Dead Planet XVIII

Dead Planet XVIII

“He had been living
at the men’s co-op
(Serpent’s House)
six months now.”
—Samuel R. Delany,
Trouble on Triton:
An Ambiguous Heterotopia

Later on it came out that the kid’s first stop, after getting born outta the droid vats down in Mars Underground—had surprisingly been Triton. There in the Serpent’s House men’s co-op.

Which made sense in retrospect—since I doubt if Tyrell would have just dumped the kid straight outta Mars City into the Hellas Town Zoo.

The kid was simply too expensive a piece of droid merchandize to—to let it get manhandled that way. By the time I met him at the Hellas Café & began talking with the kid—he was already pretty klug to human ways. Serpent’s House was good for that—a men’s co-op = male nurturing & semi-authentic environment.

That explains why he was so fluent—and poised. At ease with himself—with me the burnt-out bounty hunter he struck up a conversation with that evening. It had all been prearranged—the kid meeting me. It pleased me in a way—that Tyrell was interested in me that much. My bounty hunter reputation—my marriage to Rachel. And now my burgeoning relationship—with the Nexus kid.

I didn’t have to give the kid a Voight-Kampff test—I didn’t suspect a thing at first. He seemed like just another run-of-the-mill typical bored kid—hustling the tourists to make a buck of two. Male or female—it didn’t seem to make any difference to him. He was already cosmopolitan & city-smart—like most young Martian male hustlers. He was smart-alecky—something that went naturally with the job description.

It wasn’t a primitive pick-up—like Heinlein’s “Citizen of the Galaxy.” I wasn’t some old beggar like Baslim the Cripple—workin’ the slave market on the spaceport side of the famous Plaza of Liberty facing the hill crowned by the still more famous Praesidium of the Sargon, capitol of the Nine Worlds.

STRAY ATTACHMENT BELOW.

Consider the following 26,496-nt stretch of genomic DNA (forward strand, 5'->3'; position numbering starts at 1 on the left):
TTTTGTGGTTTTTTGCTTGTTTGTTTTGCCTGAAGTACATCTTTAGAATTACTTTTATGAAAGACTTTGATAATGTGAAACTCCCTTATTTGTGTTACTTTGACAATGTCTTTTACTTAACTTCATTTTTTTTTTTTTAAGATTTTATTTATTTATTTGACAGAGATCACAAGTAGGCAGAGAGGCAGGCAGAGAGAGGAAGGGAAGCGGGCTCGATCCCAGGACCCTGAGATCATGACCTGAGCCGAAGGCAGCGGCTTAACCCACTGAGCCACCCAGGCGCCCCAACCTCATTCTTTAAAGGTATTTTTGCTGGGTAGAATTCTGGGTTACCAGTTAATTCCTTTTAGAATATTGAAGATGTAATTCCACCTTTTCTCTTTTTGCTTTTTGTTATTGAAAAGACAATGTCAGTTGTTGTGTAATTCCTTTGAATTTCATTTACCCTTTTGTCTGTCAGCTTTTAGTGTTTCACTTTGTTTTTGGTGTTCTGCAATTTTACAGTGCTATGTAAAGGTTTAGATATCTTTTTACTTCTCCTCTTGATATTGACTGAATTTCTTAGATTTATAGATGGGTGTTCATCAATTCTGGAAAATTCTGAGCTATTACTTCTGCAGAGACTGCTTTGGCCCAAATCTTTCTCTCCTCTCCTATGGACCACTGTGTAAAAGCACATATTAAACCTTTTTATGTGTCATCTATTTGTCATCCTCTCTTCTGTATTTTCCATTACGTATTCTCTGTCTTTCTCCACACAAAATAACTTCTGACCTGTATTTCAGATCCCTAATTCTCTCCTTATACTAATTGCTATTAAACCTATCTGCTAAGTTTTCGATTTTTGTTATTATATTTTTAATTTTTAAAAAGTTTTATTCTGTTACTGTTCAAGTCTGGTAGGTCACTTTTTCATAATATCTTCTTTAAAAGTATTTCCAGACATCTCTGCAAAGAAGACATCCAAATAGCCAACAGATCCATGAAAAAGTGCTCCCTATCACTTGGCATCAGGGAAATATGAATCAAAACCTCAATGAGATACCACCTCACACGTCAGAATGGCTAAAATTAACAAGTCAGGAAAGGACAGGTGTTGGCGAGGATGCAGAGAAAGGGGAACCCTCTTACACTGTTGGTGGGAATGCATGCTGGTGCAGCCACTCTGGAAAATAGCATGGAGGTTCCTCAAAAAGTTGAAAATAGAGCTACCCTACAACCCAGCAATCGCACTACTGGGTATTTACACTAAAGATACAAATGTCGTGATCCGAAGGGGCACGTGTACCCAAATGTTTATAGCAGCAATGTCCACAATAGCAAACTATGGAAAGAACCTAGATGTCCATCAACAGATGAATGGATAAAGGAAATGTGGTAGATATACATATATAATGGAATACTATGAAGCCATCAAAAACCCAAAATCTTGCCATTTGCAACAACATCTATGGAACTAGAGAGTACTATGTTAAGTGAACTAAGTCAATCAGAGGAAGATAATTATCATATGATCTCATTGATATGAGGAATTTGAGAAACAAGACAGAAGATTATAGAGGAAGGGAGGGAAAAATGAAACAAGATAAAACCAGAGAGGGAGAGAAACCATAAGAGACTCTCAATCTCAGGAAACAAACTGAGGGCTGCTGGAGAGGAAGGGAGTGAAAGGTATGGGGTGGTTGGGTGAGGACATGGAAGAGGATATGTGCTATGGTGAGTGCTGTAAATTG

Nor was the kid some half-naked waif in a filthy breechclout—like young Thorby who runs off with the Free Traders, a league of merchant princes. Living by his wits and fighting his way up from society’s lowest rung—up thru the many worlds of a hostile galaxy.

Miss Heinlein was such a drama queen—she could really spin those mock-heroic space operas, couldn’t she? A born SF Golden Age queen bee—outta Annapolis, into juvie-scifi lit and then on to bigger game.

No, the kid beside me—flyin’ the fast, low-flying hovercraft. He was much more complex than any “Have Spacesuit, Will Travel” kid—not outta Terra High School yet. The kid was as much or even more ‘my’ young sugar daddy—than I could or would ever be for him. He picked things up intuitively—like hovercraft flying, zoid-defense, para-dreamtime mapping. Tyrell surely would’ve been very proud of the kid—that is if Tyrell were still alive.

The kid was nosing the craft—down to the pyramid. He circled it once to get a feel for the landscape—picking out a landing spot free of debris and craters. He nailed it—in the ochre swirling dirt.

It was still night on Mars—we were both wearing night-vision goggles. We were still in the cloak-mode—perhaps our stealthy arrival had gone unseen? Unnoticed by the Snakemen & their Lizard creepazoid allies. Only time would tell—the pyramid might be able to protect us. If it weren’t full of snakes—and lizards, tho.